Mayor Mitch Landrieu and the New Orleans City Council face a long list of daunting issues, including ongoing federal corruption investigations, an estimated $67 million budget hole (left by Nagin) and the ongoing oil disaster in the Gulf of Mexico. What to do with the WTC building and site is just one more dilemma. At potential risk are millions in public dollars and a building worth less than the land on which it sits.
"The World Trade Center building has long been an underperforming city asset," Ryan Berni, Landrieu's press secretary, said in a statement prepared in response to Gambit's inquiries. "Mayor Landrieu has long appreciated the history of the building, the world's first world trade center, and its strategic location on the Mississippi River. [Landrieu is] currently evaluating a number of scenarios regarding the building itself."
A hotel doesn't appear to be a viable option. Hotel occupancy in 2005, right before Hurricane Katrina, averaged 73 percent in New Orleans, with room rates comparable to those in New York and San Francisco, says John Williams, director of the Lester E. Kabacoff School of Hotel, Restaurant and Tourism Administration at UNO. But for all of 2009, average occupancy was at 62 percent for the city, and room rates were down.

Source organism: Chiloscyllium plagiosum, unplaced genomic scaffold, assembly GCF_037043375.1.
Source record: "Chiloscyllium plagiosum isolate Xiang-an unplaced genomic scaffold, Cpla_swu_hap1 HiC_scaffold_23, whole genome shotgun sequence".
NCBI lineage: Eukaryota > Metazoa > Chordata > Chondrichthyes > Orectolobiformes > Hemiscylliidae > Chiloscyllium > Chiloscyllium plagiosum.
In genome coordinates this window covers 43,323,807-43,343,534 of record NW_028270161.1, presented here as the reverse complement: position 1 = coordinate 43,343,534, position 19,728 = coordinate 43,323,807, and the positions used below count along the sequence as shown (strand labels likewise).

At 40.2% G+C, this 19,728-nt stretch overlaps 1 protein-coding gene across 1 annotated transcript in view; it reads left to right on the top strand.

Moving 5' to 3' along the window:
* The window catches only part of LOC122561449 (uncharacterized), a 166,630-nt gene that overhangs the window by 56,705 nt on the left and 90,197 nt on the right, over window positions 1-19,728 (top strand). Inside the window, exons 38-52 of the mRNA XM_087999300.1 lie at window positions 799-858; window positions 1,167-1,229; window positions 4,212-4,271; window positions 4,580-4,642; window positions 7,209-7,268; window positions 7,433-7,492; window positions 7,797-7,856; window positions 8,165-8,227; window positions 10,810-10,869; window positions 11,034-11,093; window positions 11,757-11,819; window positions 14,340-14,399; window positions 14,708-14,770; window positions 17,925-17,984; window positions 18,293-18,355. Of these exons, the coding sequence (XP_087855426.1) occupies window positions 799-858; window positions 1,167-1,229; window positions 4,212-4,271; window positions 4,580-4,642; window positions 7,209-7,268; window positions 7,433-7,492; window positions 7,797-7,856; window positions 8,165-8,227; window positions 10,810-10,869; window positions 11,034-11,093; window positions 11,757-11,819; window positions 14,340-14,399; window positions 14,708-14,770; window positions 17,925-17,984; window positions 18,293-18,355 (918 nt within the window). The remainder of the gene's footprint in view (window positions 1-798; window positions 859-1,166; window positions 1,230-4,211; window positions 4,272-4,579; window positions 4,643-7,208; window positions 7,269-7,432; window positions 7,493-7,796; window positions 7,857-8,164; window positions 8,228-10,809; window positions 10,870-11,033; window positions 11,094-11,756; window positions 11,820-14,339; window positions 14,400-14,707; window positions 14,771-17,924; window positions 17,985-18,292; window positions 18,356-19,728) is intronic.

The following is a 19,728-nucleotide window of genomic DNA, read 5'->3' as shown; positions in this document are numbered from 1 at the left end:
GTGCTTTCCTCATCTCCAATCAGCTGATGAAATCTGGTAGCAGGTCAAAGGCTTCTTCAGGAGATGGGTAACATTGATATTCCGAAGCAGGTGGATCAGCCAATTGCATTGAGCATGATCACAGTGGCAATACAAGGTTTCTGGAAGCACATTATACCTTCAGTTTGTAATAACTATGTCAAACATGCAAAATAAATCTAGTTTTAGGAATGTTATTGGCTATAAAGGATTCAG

Miestchovich says by the end of May this year, occupancy levels in the city dipped below 50 percent.
The value of the site is also in question.
"All of the appraisals so far have been done with vested interests," says City Councilwoman-at-large Jacquelyn Clarkson, a licensed Realtor. "I have never seen a World Trade Center (building redevelopment) lease that benefited my city. An independent appraisal has to be done, including the building or not. We have to compensate the encumbrances (WTC Inc.'s leasehold), and consider ... the highest and best use of the property."
The best use of the property may not include the tower, which sits on what has been called the single-most valuable site in the city. Williams, a UNO hospitality expert who consulted on the move of the Plimsoll Club to the Westin Hotel, says the WTC building is deteriorating. It has moisture intrusion problems and floors four through 14 were gutted for a hotel that never materialized. "It's an embarrassment," he says.
Cummings, who so far has retained his position as NOBC executive director under Landrieu, says seven years of negotiating to convert the building have convinced him that demolition is the best way to go. "The reality is that the building is functionally obsolete at this time and it makes sense to clear the site rather than ... maintaining a vacant building and mothball it," he says.